Commodores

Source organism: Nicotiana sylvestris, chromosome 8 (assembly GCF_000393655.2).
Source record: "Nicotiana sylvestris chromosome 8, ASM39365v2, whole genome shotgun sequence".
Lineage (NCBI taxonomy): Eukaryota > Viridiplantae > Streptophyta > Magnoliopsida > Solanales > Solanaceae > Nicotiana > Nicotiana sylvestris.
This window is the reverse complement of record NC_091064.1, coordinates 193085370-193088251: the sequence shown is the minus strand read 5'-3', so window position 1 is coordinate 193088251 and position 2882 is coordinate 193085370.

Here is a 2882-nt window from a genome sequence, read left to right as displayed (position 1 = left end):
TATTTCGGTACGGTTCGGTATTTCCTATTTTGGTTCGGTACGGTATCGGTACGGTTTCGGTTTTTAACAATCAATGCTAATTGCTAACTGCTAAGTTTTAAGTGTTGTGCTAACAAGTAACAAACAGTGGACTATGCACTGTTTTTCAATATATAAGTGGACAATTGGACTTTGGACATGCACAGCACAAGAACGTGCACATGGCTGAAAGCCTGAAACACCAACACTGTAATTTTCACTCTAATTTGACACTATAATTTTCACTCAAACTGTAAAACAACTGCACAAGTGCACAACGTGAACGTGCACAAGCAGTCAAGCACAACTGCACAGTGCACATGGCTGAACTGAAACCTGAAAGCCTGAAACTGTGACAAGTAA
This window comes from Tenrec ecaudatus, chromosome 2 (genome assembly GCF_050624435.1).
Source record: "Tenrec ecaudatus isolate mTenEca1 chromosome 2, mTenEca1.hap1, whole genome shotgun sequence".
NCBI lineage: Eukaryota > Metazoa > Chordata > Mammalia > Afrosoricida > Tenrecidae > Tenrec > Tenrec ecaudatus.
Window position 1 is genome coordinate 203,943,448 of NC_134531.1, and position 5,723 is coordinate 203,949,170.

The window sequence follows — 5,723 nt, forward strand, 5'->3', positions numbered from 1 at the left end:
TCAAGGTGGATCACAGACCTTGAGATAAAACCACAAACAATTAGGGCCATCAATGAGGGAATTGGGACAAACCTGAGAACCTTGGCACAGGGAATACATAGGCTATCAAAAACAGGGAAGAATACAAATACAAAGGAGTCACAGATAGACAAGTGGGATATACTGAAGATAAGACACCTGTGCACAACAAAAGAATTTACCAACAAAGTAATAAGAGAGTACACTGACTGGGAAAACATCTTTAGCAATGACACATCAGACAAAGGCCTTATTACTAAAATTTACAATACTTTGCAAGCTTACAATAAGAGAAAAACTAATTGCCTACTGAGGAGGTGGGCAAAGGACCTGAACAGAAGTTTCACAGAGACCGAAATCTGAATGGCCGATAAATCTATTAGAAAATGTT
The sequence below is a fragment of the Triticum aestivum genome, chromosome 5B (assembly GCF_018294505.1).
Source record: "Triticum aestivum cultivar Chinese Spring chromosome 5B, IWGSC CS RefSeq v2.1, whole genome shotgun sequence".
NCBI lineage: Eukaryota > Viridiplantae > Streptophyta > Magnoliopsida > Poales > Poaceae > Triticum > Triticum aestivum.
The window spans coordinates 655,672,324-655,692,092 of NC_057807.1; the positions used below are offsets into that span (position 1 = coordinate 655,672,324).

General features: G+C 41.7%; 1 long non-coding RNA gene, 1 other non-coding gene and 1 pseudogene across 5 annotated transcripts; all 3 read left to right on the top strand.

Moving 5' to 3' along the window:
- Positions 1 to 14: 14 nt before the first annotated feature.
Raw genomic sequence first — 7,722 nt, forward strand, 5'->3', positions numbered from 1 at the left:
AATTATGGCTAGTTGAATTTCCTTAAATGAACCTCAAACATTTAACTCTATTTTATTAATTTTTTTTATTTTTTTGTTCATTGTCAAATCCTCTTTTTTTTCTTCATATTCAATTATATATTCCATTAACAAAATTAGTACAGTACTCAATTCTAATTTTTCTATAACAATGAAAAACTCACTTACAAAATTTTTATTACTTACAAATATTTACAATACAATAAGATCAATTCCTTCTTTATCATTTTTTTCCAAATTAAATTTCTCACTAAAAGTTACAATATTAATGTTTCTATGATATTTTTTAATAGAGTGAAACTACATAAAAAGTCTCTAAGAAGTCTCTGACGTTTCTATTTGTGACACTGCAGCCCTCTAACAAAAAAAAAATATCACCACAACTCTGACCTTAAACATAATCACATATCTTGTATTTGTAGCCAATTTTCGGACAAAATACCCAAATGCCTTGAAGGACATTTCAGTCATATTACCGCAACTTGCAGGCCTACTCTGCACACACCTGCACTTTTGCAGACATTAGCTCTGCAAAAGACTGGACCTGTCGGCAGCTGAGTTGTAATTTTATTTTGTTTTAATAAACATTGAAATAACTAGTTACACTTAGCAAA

The Commodores are an American funk/soul band, which was at its peak in the late 1970s through the mid 1980s. The members of the group met as mostly freshmen at Tuskegee Institute (now Tuskegee University) in 1968, and signed with Motown in November 1972, having first caught the public eye opening for The Jackson 5 while on tour. The group's most successful period was in the late 1970s and early 1980s when Lionel Richie was co-lead singer. The band's biggest hit singles are ballads such as "Easy", "Three Times a Lady", and "Nightshift"; and funky dance hits which include "Brick House", "Fancy Dancer", "Lady (You Bring Me Up)", and "Too Hot ta Trot". In 1986 the Commodores won their first Grammy for the song "Nightshift". Band history The Commodores originally came together from two former groups, the Mystics and the Jays. There was even a Jazz aspect to one of the groups. They wanted to change the name. Together, a six-man band was created from which the notable individuals were Lionel Richie, Thomas McClary, and William King from the Mystics; Andre Callahan, Michael Gilbert, and Milan Williams were from the Jays. To choose a new name, William "WAK" King opened a dictionary and randomly picked a word. "We lucked out", he remarked with a laugh when telling this story to People magazine. "We almost became 'The Commodes! The band originated while its members attended Tuskegee University in Alabama. After winning the university's annual freshman talent contest, they played at ...

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